2014 Fromm "La Strada" Syrah Marlborough

SKU #1318897 94 points Sam Kim

 At a mere 12% alcohol, this is perfectly ripe, fragrant and inviting on the nose with black/blueberry, Black Doris plum, violet and a hint of white pepper aromas. The palate is concentrated and generously flavoured, backed by plenty of supple tannins. Youthful and instantly charming, the wine is approachable yet promises to develop magnificently. At its best: 2017 to 2028.

93 points Bob Campbell

 Bright, fresh and spicy Syrah with floral, violet, white pepper, plum and nutty oak flavours. Elegant supple Syrah that has been co-fermented with a small amount of Viognier to add to the wine's perfume and contribute to its silken texture. Lengthy finish features chocolate and chewy tannins.

K&L Notes

Winemaker's Notes: "With initial expressive red/blue fruit (cassis & juniper berries) the aroma leads on to lovely chacouterie & Kalamata olive savouriness, complimented by Chinese spice & fresh sage. The palate is full and textural with juicy fruit acidity that dances about the mouth. Ripe without any kick of alcohol, our cool climate gives us a lively and energetic Syrah."

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Price: $24.99

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Additional Information:

Varietal:

Shiraz/Syrah

- One of France's noblest black grape varieties, Syrah is known for its intense and distinctive perfume reminiscent of briar fruit, tar, spice and black pepper and its firm structure. One of few black grape varietals frequently vinified on its own, the best examples of Syrah come from the Northern Rhône, particularly Hermitage, but also Côte-Rôtie, Cornas, Crozes-Hermitage and St-Joseph. These wines are very astringent in their youth, though some Crozes-Hermitage and St-Joseph can be enjoyed young, relatively speaking. Given the requisite patience, though, these wines can reveal amazing complexity and secondary fruit characteristics like plum and blackcurrant as well as subtle hints of smoke and flowers. In the Southern Rhône, Syrah is used to add structure and complexity to wines dominated by Grenache and complemented by Mourvèdre, like the more immediately drinkable Côte du Rhônes, as well as the long-lived wines of Châteauneuf-du-Pape. In recent years, plantings of Syrah have spread throughout the Languedoc-Roussillon where it is produced on its own or blended with other varietals. Outside of France, the most important Syrah growing country is easily Australia, where it is called Shiraz. Quality levels here depend greatly on yields and geography, and the wines range from bold, fruity and easy-drinking to intense and ageable, like the famed Penfolds Grange. Often bottled on its own, in Australia Syrah is also can be blended with Grenache and Mourvèdre, as in the Southern Rhône, and is increasingly combined with Cabernet Sauvignon. Syrah has also been steadily increasing in popularity in California, thanks to a group of advocates called the Rhône Rangers. Its most successful iterations come from the Central and Sonoma Coasts, where winemakers are pushing boundaries and creating some incredible wines. In recent years Syrah has also found a number of proponents in Washington State, which is definitely a region to watch for this variety.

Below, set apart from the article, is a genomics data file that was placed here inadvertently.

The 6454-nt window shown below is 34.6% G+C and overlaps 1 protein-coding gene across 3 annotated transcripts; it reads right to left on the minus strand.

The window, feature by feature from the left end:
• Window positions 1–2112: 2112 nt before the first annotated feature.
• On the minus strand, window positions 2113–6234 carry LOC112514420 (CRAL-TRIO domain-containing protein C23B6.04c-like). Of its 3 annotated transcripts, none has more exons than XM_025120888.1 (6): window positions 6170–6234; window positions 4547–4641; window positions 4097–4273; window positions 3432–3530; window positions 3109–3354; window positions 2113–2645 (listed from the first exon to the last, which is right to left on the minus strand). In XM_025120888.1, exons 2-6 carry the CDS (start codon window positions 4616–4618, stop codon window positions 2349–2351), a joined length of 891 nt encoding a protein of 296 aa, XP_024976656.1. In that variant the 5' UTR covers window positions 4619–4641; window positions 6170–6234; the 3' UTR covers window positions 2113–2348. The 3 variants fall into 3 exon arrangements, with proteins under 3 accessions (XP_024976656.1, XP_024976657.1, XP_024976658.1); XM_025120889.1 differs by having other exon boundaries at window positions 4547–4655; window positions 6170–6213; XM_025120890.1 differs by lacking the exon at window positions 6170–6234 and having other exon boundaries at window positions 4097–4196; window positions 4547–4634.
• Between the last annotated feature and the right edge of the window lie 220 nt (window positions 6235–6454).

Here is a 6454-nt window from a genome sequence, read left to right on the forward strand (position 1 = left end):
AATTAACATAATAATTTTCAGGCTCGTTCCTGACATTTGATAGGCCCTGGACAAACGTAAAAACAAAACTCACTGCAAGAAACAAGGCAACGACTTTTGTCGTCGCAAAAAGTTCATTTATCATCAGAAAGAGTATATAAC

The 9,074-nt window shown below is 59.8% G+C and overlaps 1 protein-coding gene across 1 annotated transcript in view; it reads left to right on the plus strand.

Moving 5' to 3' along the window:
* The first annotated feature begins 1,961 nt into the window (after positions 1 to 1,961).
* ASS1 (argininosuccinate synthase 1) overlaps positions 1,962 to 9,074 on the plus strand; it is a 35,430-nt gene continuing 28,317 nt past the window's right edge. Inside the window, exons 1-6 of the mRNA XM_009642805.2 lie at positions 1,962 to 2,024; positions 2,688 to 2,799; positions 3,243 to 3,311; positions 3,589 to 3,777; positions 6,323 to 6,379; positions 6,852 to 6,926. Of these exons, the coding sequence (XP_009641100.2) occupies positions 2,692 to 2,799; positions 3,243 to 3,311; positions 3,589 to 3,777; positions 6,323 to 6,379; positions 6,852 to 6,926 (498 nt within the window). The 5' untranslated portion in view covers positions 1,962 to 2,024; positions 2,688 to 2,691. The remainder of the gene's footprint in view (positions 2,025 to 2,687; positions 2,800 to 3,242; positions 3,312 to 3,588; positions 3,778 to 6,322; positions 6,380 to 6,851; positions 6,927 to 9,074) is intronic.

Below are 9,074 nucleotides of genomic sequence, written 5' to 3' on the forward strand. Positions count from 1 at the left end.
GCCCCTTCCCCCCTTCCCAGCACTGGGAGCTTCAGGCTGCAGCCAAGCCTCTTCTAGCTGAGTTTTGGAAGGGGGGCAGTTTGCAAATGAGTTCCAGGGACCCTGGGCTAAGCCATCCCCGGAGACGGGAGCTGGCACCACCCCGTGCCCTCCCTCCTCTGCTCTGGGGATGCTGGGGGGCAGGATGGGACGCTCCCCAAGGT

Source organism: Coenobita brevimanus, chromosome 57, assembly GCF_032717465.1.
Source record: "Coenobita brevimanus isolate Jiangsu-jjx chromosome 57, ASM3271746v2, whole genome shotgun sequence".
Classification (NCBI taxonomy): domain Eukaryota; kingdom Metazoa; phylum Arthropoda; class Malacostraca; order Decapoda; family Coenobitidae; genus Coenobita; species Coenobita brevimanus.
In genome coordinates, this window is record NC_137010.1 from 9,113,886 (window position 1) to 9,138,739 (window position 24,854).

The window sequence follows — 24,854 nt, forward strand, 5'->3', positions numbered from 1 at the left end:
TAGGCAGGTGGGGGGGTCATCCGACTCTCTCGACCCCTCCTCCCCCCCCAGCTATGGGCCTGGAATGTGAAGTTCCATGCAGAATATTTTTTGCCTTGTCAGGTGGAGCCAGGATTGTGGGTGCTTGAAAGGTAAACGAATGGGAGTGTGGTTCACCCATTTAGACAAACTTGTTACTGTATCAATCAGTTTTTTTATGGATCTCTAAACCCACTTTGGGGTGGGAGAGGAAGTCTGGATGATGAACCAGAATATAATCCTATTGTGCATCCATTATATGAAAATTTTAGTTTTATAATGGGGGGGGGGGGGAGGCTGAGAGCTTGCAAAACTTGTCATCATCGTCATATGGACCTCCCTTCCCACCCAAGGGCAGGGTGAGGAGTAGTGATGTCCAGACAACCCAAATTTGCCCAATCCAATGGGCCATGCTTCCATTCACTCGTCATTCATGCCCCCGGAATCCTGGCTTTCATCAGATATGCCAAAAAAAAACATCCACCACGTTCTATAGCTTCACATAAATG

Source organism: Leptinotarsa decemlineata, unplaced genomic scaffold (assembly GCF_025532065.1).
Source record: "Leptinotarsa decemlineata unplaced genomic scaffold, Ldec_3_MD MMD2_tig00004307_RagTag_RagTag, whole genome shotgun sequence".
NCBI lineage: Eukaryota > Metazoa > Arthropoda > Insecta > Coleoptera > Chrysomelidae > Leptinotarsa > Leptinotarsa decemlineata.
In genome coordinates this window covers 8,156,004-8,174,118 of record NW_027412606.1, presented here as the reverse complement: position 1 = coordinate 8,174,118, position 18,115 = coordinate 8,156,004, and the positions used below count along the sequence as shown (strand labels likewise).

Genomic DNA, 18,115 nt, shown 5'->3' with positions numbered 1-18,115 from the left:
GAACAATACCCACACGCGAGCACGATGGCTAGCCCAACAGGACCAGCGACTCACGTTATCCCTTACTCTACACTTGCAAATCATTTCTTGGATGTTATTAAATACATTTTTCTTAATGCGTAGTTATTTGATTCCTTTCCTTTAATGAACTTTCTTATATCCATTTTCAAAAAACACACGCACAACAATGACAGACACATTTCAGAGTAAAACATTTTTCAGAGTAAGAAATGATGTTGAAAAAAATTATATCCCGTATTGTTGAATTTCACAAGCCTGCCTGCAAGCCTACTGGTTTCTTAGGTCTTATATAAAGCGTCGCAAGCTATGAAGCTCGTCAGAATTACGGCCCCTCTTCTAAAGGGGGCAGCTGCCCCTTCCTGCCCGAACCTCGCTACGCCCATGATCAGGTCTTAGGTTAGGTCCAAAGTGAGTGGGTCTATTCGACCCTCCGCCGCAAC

Country:

New Zealand

- New Zealand is an extremely diverse wine-growing nation. The long history of producing wine started in the 1830s with wineries such as Mission Estate (1850) and Te Mata Estate (1896) still producing wine today. The two islands hold a multitude of different growing climates ranging from warmer areas such as Hawke’s Bay to very cool regions such as Waitaki, and Awatere. Most regions are defined as Maritime with the exception being Central Otago that has a moderate Continental climate with the high elevation creating dramatic diurnal swings in temperature. The plethora of grapes grown in New Zealand reflects this diverse microclimate make up. Everything has a place here, Bordeaux varietals and Syrah in Hawke’s Bay, Chardonnay and Pinot in Nelson, Pinot Noir and Riesling in Central Otago , aromatic whites in Waipara and pretty much everything you can imagine in Marlborough. New Zealand is also one of the “greenest” wine producing nations on earth (94% of wine certified sustainable in 2013) with a strong focus on organic and Biodynamic farming.
Alcohol Content (%): 12
Organic: